The Institute of Certified Public Accountants (Selk) on Thursday submitted a six-part plan to further develop the Cypriot economy and businesses.
“Maintaining the strength of our economy does not depend only on the external environment and its effects,” Selk president Pieris Markou said.
“Our efforts to modernise are also a key factor, alongside the implementation of the necessary reforms and ability to exploit new areas of economic activity,” he added.
Markou said that the war in Ukraine continues without an end in sight, causing unprecedented upheavals on the global stage, including in Cyprus and Europe as a whole.
Referring to the effects on the economy, Markou stressed that sectors such as tourism, real estate, foreign investment, financial and professional services, shipping and others, were severely impacted.
This was due to uncertainty in international markets, but also the decoupling of the Russian and Ukrainian markets from one another, which, in turn, caused a chain reaction elsewhere in the world.
At the same time, the international energy crisis and supply chain disruption, as a result of the war, sent inflation soaring, undermining the growth of the economy and reducing the purchasing power of households.
The institute’s first proposal revolves around public sector reforms, with Markou saying that these “will define the way in which the state and private citizens will operate”.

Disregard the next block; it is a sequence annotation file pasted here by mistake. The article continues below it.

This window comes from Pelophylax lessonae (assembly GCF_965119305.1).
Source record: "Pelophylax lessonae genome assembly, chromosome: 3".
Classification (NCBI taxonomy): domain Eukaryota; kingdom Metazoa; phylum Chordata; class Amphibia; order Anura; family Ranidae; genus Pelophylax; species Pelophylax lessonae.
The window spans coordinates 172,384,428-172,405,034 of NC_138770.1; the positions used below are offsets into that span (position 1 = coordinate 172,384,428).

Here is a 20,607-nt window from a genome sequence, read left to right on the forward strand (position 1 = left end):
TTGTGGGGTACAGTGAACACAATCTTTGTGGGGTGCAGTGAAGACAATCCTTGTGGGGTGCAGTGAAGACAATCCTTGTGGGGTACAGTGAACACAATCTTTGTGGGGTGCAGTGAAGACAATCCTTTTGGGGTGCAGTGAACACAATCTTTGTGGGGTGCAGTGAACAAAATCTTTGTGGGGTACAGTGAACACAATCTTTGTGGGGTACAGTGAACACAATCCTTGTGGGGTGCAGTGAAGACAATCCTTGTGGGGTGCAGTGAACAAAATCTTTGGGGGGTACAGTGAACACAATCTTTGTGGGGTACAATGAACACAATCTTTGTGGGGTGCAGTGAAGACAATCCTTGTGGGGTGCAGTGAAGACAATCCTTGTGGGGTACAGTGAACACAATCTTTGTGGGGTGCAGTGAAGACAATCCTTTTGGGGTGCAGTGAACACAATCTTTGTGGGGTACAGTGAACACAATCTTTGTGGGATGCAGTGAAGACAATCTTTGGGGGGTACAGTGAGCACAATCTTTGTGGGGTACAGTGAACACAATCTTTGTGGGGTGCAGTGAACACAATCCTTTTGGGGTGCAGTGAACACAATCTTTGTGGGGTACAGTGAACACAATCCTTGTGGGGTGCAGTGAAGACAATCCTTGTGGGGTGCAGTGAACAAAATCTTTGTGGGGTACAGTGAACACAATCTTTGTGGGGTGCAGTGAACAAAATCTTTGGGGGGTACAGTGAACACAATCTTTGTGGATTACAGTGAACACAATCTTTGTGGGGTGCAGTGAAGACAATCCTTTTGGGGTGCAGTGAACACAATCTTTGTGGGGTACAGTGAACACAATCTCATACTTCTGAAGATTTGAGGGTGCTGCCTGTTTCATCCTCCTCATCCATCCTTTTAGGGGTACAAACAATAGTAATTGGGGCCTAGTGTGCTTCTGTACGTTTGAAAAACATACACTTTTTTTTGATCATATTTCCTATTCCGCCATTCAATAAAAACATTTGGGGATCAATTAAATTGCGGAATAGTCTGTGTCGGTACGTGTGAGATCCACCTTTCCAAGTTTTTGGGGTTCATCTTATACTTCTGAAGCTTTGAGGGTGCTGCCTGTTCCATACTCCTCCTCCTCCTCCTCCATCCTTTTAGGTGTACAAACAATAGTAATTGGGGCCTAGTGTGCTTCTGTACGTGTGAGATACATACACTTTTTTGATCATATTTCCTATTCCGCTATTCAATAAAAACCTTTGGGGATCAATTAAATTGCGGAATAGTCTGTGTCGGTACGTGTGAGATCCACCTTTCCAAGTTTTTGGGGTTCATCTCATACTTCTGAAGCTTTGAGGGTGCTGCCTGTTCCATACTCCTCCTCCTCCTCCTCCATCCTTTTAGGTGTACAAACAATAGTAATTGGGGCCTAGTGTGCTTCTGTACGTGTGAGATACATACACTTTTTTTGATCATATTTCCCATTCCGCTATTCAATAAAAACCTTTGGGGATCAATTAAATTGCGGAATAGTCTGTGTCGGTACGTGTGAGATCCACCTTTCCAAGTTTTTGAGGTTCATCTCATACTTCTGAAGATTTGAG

He added that the cost of running the public sector comes from the taxes that people pay, so any inefficiencies, delays and complacency will be shouldered by the private sector.
The second proposal relates to reforms to Cyprus’ tax and corporate structures and frameworks.
“Both Selk and its members are calling for serious changes in the country’s tax model,” Markou said, adding that the existing model is outdated.
Regarding tax reform, Selk said that the new tax system should be able to service Cyprus’ current and future needs, based on the economic development strategy leading to 2035.
Moreover, Selk also called for the restructuring and upgrading of the tax department so that it can operate more efficiently.
Selk stressed it is opposed to the Finance Ministry’s mention of a corporate tax increase from 12.5 per cent to 15 per cent.
Markou also spoke on the need to improve Cyprus’ competitiveness, particularly through various actions in the fields of technology and innovation, but also by using the island’s comparative advantages to attract foreign investment.
“Cyprus’ fall in international competitiveness rankings is troubling,” Markou said.
The Selk president also mentioned that Cyprus should also focus on improving its international reputation.
“Despite the efforts made by many public bodies and the private sector, we need to do something to restore our country’s perception,” Markou said.
This, he added, presupposes consistent and systematic monitoring of international media in order to respond to any accusations, as well as a clear strategy in economic diplomacy.
The final two sections of Selk’s action plan revolved around the digital transition and sustainable development.
“It is necessary that we take sustainability seriously and look to the future in order to decide today what we will leave for the next generation,” Markou concluded.